That's a rather extreme example, admittedly, but it is applicable to regular classes as well. So, even though I only had 50% of my student "pass" the standardized test AND wasn't fully certified in HS Math, my P was satisfied with my performance and offered the position to me full-time for the following year (I was hired after Christmas Break and just finished the year with the school, so I only had a total of about two months to assess what the kids knew and teach them what they didn't.

    Your real spending per student statistic is also interesting. I would like to know where it comes from and exactly what it means, because while there is no doubt school districts spend far more money now than they used to, that extra spending RARELY relates to direct benefits for the student. More often, it is for different things that can be related to student education, but doesn't benefit them directly. A prime example is the creation of new positions or extra positions in the central office.

    I began the year working in a school that was federally funded, rather than state funded. ALL the teachers and educators in our end of the state talk about this school because it is a multi-million dollar campus, with much of the latest technology in the rooms, state-class athletic venues and many other high-cost items, but right after the end of the first grading period, the middle school ran out of copy paper because the school couldn't afford to pay for it. :eek:

    This is just a minor example of the fiscal irresponsibility that exists in many districts across the country.
     
  9. Em_Catz

    Em_Catz Devotee

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    Jun 1, 2013

    It goes without saying how incredibly brave this woman is to post something so meaningful. I was expecting a mean spirited, glass half empty rant. But it was nothing like that.

    I feel like my experience in education has been similar to hers, the only difference being that I started teaching in the late 2000s, which means a lot of teacher freedoms she speaks of had already been stripped away.

    However, I can still relate because my first two years teaching I was at a school with a Principal who was about to retire, so he was extremely laid back and I think he had stopped caring which sounds bad, but gave me more freedom than I ever thought imaginable.

    The only thing that stressed me at work was managing student behavior (and my insane grade level chair). In terms of instruction, I had complete autonomy.

    The teaching itself was really fun. We did projects, several field trips, a lot of exploration, and I did a daily "rap session" after recess each day, etc.

    Then I was involuntarily transferred to a school that is more in line with the county standard. And that's when the stress began and all the fun stopped.

    Everything became more like what the teacher in the video said. Suddenly I had to adhere to a strict schedule (I got cited for letting math run over into science). Our test scores are posted up on the walls of all staff areas (break room, conference room, principal's office, all the copy rooms) and organized by teacher name, subject, test score and class average.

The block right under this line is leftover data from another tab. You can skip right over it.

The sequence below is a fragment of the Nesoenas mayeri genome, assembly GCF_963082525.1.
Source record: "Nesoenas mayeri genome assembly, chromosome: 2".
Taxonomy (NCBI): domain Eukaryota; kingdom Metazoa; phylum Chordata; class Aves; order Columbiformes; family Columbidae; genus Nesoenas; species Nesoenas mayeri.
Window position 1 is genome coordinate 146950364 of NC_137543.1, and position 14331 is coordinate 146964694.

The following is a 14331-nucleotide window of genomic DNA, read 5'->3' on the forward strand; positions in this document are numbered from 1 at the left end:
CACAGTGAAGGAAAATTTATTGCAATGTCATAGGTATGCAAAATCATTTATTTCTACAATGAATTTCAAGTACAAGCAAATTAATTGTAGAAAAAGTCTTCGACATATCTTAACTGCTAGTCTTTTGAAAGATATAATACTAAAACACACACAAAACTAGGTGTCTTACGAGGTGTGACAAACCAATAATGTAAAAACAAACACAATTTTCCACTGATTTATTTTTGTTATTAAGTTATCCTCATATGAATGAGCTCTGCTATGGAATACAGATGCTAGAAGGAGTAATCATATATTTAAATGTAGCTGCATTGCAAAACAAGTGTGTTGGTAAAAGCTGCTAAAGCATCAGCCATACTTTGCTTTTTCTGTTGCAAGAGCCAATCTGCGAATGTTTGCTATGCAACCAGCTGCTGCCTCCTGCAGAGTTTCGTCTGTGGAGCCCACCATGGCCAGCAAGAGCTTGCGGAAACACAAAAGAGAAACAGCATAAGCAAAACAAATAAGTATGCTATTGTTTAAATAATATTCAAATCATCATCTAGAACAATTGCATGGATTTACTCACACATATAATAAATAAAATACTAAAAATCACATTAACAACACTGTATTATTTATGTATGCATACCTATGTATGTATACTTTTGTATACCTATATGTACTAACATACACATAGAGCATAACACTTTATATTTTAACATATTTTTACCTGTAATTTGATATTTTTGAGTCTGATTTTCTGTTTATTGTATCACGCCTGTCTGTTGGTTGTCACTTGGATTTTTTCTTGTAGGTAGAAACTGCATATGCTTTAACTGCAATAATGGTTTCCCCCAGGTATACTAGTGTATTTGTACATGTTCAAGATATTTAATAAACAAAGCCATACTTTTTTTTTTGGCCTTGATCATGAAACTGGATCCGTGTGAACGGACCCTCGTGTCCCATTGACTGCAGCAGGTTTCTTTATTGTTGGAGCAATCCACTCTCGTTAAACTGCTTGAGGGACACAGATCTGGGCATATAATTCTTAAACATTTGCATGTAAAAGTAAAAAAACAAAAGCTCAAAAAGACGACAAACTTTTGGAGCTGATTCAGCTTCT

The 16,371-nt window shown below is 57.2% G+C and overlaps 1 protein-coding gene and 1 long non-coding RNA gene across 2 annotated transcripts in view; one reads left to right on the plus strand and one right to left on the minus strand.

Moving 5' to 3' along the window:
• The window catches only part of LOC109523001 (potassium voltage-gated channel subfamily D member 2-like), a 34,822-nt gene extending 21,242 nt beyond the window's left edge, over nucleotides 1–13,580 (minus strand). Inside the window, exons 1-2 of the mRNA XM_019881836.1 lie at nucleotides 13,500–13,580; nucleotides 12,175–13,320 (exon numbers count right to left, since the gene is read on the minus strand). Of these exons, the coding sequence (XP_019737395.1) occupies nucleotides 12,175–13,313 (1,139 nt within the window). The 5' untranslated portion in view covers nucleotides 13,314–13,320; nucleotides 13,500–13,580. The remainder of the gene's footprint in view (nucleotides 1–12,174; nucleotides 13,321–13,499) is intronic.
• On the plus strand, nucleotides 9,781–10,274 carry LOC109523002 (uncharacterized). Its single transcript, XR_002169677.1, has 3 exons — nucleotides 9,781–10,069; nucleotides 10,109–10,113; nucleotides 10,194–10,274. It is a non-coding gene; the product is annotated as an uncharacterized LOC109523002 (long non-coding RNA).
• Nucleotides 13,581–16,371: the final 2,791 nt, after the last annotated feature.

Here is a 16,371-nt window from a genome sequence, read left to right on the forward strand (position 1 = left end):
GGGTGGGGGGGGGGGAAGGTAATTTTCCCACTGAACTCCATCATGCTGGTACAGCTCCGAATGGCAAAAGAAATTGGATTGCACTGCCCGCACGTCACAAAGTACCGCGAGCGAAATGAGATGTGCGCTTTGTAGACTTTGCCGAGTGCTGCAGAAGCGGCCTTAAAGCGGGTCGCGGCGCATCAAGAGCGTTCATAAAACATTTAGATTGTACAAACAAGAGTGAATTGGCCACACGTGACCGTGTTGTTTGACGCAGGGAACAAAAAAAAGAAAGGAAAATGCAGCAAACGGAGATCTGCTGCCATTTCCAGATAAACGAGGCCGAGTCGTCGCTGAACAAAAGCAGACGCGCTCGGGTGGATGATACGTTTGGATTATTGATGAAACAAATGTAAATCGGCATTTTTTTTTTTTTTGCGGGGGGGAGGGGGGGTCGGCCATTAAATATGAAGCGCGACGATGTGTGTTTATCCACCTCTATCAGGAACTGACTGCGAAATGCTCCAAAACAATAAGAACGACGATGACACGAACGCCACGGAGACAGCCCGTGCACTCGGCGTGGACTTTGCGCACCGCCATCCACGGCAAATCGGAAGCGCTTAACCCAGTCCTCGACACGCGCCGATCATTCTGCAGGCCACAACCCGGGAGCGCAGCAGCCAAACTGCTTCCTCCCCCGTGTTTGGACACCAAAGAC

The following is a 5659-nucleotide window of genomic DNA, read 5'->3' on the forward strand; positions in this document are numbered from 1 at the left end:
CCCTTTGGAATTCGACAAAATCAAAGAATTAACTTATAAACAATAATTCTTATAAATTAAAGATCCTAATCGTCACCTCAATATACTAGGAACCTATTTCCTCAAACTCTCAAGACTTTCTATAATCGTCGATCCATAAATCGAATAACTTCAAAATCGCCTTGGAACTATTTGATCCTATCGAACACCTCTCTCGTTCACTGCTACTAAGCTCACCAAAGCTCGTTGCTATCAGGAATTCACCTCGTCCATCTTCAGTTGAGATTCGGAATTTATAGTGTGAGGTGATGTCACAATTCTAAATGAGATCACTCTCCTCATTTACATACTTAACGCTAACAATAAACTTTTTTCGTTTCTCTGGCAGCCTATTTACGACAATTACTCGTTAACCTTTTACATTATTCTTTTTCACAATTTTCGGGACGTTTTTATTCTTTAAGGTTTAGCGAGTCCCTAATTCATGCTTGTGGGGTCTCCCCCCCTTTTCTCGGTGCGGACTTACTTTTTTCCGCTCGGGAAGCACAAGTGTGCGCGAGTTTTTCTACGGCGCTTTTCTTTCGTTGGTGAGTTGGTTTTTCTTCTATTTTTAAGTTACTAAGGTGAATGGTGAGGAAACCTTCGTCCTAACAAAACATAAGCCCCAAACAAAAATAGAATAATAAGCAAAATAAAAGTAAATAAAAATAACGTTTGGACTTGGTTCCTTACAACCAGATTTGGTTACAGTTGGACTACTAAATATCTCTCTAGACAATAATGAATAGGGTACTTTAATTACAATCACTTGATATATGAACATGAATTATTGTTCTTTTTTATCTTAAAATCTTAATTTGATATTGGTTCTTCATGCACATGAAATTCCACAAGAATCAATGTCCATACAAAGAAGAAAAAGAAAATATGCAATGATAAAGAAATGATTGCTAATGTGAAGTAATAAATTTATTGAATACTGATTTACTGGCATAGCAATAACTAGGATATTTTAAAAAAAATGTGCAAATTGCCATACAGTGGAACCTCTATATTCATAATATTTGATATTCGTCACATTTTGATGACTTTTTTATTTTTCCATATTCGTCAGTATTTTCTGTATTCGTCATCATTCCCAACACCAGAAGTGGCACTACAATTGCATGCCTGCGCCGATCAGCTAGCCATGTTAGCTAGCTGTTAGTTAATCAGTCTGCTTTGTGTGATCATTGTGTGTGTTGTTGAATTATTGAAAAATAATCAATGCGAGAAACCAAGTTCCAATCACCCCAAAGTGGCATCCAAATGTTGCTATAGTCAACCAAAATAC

During staff meetings our P has been known to read over a grade level's test scores and chastise them in front of the entire staff because they are below (or in many cases, slightly below) the county average.

    What baffles me most is that we are always asked, "What can you do to improve your test scores?" and it's always at the tip of my tongue to say, "What would YOU suggest because obviously what we're doing is not working. If you had a student that cannot solve 1 + 1 after trying repeatedly, wouldn't you work WITH them to get there?"

    I feel like no one wants to give a clear set of instructions because:

    1. They don't know themselves

    2. They don't want to be bothered because if the information doesn't help test scores, they are accountable

    3. They want us to teach to the test (but no one wants to say it).

    About #3, admins and the people pushing our new CC curriculum demand we follow the curriculum they have given us. However, what my team found is that the lesson seeds were not matching the assessment. When we brought that up during a training we were told, "Oh if you want the students to pass the test, you have to teach to the standard, not the curriculum." Then at the same meeting a few minutes later, they start stressing the importance of following curriculum. :dizzy:

    Ugh, now I sound like a glass half full kinda teacher. :soapbox: I love what I do, but the administration and the attitudes toward educators in general does make it harder some days then others.

    I am more stressed now than I was when I first started, which is backwards according to my aunt who taught from the 60s until she retired in the mid-90s.
     
  10. stephenpe

    stephenpe Connoisseur

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    Jun 1, 2013

    Energy, housing, health care etc has at least a multiple of ten attached to it. A lot of that "real per-student" spending is the mountains of paper work, administrative costs, testing, UNFUNDED mandates etc that seems so important now to make schools "better".